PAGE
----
On the Computational Complexity of Consumer Decision Rules
A consumer entering a new bookstore can face more than 250,000 alternatives. The efficiency of compensatory and noncompensatory decision rules for finding a preferred item depends on the efficiency of their associated information operators. At best, item-by-item information operators lead to linear computational complexity; set information operators, on the other hand, can lead to constant complexity. We perform an experiment demonstrating that subjects are approximately rational in selecting between sublinear and linear rules. Many markets are organized by attributes that enable consumers to employ a set-selection-by-aspect rule using set information operations. In cyberspace decision rules are encoded as decision aids.
Volume (Year): 23 (2004)
Issue (Month): 2 (03)
|Contact details of provider:|| Web page: http://www.springer.com|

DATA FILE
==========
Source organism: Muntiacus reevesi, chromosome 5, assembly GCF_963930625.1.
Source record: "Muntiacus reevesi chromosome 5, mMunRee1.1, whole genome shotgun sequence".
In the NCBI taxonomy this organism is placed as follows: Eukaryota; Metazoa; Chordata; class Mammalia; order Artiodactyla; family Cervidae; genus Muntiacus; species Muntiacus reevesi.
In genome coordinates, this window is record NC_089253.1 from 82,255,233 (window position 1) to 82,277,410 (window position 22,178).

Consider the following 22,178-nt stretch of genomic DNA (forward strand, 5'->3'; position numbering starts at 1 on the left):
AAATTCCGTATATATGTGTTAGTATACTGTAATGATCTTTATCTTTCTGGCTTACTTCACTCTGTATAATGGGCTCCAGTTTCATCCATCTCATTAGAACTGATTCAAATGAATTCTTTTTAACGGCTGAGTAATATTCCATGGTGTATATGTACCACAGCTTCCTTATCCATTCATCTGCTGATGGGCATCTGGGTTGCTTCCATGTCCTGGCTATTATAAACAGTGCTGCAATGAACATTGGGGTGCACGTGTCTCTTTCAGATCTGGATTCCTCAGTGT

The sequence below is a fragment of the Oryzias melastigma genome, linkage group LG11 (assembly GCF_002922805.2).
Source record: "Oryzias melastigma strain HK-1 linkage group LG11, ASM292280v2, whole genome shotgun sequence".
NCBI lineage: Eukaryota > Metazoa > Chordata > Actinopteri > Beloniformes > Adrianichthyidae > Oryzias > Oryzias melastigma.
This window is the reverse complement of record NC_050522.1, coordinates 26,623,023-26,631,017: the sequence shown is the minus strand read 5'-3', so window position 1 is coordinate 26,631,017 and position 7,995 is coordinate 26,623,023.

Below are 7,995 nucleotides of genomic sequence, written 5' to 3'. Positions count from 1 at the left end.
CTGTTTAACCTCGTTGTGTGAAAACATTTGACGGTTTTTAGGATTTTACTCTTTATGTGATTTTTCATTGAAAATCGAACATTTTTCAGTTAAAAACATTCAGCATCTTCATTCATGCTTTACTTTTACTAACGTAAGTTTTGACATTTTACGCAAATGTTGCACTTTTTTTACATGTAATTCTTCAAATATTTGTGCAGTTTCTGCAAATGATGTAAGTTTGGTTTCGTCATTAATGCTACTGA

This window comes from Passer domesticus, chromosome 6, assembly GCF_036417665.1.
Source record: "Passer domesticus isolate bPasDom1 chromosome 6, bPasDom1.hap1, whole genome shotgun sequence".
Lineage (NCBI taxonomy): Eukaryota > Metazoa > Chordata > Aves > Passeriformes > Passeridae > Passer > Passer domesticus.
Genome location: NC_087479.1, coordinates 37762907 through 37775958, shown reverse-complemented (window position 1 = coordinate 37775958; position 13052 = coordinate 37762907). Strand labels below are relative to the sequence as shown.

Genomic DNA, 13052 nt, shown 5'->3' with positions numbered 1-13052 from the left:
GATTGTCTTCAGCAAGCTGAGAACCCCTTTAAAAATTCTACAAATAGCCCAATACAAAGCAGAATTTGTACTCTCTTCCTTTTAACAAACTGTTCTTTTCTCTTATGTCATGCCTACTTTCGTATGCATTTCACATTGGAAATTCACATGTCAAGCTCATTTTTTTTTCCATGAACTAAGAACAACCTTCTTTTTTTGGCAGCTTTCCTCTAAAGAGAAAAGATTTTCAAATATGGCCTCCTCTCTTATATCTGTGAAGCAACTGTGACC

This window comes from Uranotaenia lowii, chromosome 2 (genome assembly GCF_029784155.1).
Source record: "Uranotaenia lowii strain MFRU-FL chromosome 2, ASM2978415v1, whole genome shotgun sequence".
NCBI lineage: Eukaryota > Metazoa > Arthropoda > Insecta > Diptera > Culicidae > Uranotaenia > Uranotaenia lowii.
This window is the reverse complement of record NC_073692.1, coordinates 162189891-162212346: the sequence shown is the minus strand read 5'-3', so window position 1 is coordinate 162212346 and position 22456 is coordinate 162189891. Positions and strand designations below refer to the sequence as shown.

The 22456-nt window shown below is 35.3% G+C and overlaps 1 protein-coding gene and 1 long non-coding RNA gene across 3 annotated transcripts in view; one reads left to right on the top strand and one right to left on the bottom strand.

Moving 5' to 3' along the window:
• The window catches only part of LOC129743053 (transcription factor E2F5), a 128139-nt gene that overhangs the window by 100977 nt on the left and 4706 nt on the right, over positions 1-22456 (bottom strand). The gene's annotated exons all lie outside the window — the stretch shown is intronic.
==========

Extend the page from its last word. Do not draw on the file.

|Order Information:||Web: http://www.springer.com/economics/economic+theory/journal/10614/PS2|
When requesting a correction, please mention this item's handle: RePEc:kap:compec:v:23:y:2004:i:2:p:173-192. See general information about how to correct material in RePEc.
For technical questions regarding this item, or to correct its authors, title, abstract, bibliographic or download information, contact: (Sonal Shukla)or (Rebekah McClure)
If references are entirely missing, you can add them using this form.